I’ve wanted to travel to Wittenberg since traveling past it on my previous visit to Germany. I wanted to know how a man from such a small town could have such a large impact on world and church history and beliefs.
Although I was still not very well after coming down with food poisoning I took some medication and caught a train from Berlin to Wittenberg for the day trip.
I was immediately lost on arrival at Wittenberg train station as the train station is not in the centre of the town like I had expected it to be. To ensure that I was even more lost there was no signage or map at the station showing the way to the centre of town.
I decided that the best idea was to follow the three people in front of me along the road. This plan worked until we came to the first intersection where the three people all walked off in different directions.
At this point I found a street name that matched the small printed map of Wittenberg that I had and despite realising I was in the complete opposite end of the town to what I thought I was at least I knew that I was heading in the right direction (For the record: Lutherstadt Wittenberg and Lutherstadt Wittenberg Altstadt are two different train stations).
My first stop in Wittenberg was at the Lutherhaus museum. I spent almost two hours here as the museum has a great overview of all aspects of Luther’s life and relationships with his family, community and contemporaries.
The pope neither desires nor is able to remit any penalties except those imposed by his own authority or that of the canons.
Hell, purgatory, and heaven seem to differ the same as despair, fear, and assurance of salvation.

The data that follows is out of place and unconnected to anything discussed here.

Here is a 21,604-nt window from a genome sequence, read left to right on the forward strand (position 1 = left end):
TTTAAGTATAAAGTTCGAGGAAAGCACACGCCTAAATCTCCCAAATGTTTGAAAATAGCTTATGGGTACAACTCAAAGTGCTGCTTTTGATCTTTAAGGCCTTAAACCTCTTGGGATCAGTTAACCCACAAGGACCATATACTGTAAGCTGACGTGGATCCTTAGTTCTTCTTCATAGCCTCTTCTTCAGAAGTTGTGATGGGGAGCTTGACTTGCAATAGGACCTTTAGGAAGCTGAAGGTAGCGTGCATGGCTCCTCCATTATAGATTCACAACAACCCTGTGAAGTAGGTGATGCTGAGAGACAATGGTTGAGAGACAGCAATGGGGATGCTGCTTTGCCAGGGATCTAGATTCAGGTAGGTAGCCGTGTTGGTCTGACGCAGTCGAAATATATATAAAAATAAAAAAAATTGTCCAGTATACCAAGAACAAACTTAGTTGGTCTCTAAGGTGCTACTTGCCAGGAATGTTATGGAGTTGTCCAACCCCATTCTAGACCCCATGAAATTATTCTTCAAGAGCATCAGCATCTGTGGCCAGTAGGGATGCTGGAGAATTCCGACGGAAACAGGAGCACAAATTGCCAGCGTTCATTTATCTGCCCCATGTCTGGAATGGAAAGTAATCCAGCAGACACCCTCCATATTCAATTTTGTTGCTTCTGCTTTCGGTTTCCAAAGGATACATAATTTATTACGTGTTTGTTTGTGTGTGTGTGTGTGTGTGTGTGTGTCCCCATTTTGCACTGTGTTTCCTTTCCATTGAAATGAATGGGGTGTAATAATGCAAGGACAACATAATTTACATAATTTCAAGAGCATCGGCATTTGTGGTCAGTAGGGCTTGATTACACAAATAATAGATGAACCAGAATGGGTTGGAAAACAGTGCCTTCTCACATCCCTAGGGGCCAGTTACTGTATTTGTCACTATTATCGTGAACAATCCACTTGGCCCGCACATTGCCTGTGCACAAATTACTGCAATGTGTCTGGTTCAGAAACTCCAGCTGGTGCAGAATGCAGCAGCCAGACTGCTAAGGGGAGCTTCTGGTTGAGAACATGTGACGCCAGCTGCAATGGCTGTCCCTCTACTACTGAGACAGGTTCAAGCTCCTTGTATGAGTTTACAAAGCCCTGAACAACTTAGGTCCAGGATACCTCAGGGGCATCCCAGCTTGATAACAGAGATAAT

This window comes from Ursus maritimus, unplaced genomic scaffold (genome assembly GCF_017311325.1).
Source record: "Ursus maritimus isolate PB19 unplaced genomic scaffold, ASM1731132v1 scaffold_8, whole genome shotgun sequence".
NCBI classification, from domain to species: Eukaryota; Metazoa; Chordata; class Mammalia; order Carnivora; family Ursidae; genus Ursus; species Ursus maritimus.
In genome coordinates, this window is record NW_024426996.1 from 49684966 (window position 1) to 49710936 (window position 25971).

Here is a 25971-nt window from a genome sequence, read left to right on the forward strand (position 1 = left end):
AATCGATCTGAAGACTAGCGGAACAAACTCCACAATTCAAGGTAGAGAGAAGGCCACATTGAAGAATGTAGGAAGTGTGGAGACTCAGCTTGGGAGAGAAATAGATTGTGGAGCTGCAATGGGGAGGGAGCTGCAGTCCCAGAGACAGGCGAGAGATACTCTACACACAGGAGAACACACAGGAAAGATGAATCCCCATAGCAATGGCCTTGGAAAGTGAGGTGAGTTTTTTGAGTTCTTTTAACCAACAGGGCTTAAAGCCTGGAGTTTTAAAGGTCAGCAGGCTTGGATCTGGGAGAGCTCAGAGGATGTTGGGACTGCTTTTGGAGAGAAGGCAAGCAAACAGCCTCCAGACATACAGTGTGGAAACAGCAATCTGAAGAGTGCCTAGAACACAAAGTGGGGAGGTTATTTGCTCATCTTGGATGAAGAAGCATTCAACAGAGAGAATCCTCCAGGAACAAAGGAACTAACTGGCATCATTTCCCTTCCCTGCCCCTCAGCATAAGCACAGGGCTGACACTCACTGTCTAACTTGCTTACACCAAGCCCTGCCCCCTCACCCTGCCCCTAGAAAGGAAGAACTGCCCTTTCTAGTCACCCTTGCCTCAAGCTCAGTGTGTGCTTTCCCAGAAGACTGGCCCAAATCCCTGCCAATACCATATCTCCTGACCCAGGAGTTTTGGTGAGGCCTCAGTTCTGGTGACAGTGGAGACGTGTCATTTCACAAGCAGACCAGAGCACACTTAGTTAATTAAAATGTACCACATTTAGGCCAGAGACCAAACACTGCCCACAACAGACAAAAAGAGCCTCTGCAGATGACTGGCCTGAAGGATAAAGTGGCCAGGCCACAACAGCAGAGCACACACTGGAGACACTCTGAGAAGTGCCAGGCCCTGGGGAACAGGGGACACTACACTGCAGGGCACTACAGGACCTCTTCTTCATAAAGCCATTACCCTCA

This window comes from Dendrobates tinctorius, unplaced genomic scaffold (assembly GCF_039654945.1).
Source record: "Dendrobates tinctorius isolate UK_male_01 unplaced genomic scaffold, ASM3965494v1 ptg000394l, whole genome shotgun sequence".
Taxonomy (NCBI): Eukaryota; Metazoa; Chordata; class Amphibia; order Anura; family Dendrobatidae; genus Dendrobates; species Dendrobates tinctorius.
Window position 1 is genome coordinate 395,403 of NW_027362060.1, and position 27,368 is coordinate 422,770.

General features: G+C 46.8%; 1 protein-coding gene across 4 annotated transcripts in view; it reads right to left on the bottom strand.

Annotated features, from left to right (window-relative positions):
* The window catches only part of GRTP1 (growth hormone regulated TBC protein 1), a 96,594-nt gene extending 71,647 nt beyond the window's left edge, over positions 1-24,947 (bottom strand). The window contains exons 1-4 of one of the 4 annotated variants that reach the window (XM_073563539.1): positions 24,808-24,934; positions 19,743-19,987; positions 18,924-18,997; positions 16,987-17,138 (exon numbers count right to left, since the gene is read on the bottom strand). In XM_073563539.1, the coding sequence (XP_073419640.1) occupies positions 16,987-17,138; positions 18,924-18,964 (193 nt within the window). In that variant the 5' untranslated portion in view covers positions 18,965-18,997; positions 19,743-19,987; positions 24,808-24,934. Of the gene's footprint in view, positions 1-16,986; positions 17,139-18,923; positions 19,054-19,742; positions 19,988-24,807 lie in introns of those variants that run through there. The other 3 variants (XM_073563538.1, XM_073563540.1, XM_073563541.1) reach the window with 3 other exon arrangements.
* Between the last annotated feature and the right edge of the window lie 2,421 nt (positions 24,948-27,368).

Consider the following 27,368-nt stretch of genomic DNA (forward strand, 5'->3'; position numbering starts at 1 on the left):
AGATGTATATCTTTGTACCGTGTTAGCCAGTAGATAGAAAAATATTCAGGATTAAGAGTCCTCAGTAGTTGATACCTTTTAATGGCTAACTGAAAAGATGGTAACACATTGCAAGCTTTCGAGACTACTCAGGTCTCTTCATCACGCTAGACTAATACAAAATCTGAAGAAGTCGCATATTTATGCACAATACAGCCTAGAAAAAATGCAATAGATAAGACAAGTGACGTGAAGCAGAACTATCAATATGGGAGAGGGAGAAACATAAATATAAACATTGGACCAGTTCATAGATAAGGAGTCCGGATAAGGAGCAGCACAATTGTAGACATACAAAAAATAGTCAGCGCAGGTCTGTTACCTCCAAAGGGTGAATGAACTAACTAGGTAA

They preach only human doctrines who say that as soon as the money clinks into the money chest, the soul flies out of purgatory.
Any truly repentant Christian has a right to full remission of penalty and guilt, even without indulgence letters
– Martin Luther
As I continued walking along Wittenberg’s main street I came across the Stadtkirche. It was hidden behind some houses so I managed to walk past it at first. I found it a great privilege to visit a church that Luther and others preached in and subsequently had such a profound impact on the history of Christianity.
The third location I planned to visit was Schlosskirche. However, the church was completely closed for renovations before the 500th anniversary of the reformation in 2017. I was fortunate that there was an information office about the church where I purchased a little Playmobil model of Luther and a small book about the church.
By this point it was time to walk back through the town to the train station to travel to Leipzig where I had dinner with a friend before returning to Berlin for the night.